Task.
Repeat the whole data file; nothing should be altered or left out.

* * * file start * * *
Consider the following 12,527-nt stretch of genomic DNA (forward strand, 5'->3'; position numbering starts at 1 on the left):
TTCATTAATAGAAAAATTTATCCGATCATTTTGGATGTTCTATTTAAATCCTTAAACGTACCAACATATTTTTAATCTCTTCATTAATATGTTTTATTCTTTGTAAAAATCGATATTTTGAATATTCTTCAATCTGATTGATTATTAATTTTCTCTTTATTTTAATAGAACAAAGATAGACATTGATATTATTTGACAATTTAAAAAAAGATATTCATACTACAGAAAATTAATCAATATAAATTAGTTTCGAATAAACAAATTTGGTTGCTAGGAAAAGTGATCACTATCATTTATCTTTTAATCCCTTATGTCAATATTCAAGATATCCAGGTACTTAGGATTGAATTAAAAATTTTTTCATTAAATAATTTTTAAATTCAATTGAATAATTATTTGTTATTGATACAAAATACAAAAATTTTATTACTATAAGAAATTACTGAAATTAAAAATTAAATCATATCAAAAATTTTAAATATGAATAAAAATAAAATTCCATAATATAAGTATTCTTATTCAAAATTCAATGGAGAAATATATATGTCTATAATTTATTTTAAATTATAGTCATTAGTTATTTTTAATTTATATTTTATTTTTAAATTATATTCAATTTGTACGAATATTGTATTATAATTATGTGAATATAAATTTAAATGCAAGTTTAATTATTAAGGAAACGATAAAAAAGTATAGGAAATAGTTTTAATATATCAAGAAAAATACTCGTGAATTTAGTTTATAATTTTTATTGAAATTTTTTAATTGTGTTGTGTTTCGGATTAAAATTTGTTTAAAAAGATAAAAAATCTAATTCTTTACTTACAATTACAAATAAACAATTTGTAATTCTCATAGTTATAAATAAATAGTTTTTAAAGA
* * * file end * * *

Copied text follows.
Consider the following 12,527-nt stretch of genomic DNA (forward strand, 5'->3'; position numbering starts at 1 on the left):
TTCATTAATAGAAAAATTTATCCGATCATTTTGGATGTTCTATTTAAATCCTTAAACGTACCAACATATTTTTAATCTCTTCATTAATATGTTTTATTCTTTGTAAAAATCGATATTTTGAATATTCTTCAATCTGATTGATTATTAATTTTCTCTTTATTTTAATAGAACAAAGATAGACATTGATATTATTTGACAATTTAAAAAAAGATATTCATACTACAGAAAATTAATCAATATAAATTAGTTTCGAATAAACAAATTTGGTTGCTAGGAAAAGTGATCACTATCATTTATCTTTTAATCCCTTATGTCAATATTCAAGATATCCAGGTACTTAGGATTGAATTAAAAATTTTTTCATTAAATAATTTTTAAATTCAATTGAATAATTATTTGTTATTGATACAAAATACAAAAATTTTATTACTATAAGAAATTACTGAAATTAAAAATTAAATCATATCAAAAATTTTAAATATGAATAAAAATAAAATTCCATAATATAAGTATTCTTATTCAAAATTCAATGGAGAAATATATATGTCTATAATTTATTTTAAATTATAGTCATTAGTTATTTTTAATTTATATTTTATTTTTAAATTATATTCAATTTGTACGAATATTGTATTATAATTATGTGAATATAAATTTAAATGCAAGTTTAATTATTAAGGAAACGATAAAAAAGTATAGGAAATAGTTTTAATATATCAAGAAAAATACTCGTGAATTTAGTTTATAATTTTTATTGAAATTTTTTAATTGTGTTGTGTTTCGGATTAAAATTTGTTTAAAAAGATAAAAAATCTAATTCTTTACTTACAATTACAAATAAACAATTTGTAATTCTCATAGTTATAAATAAATAGTTTTTAAAGA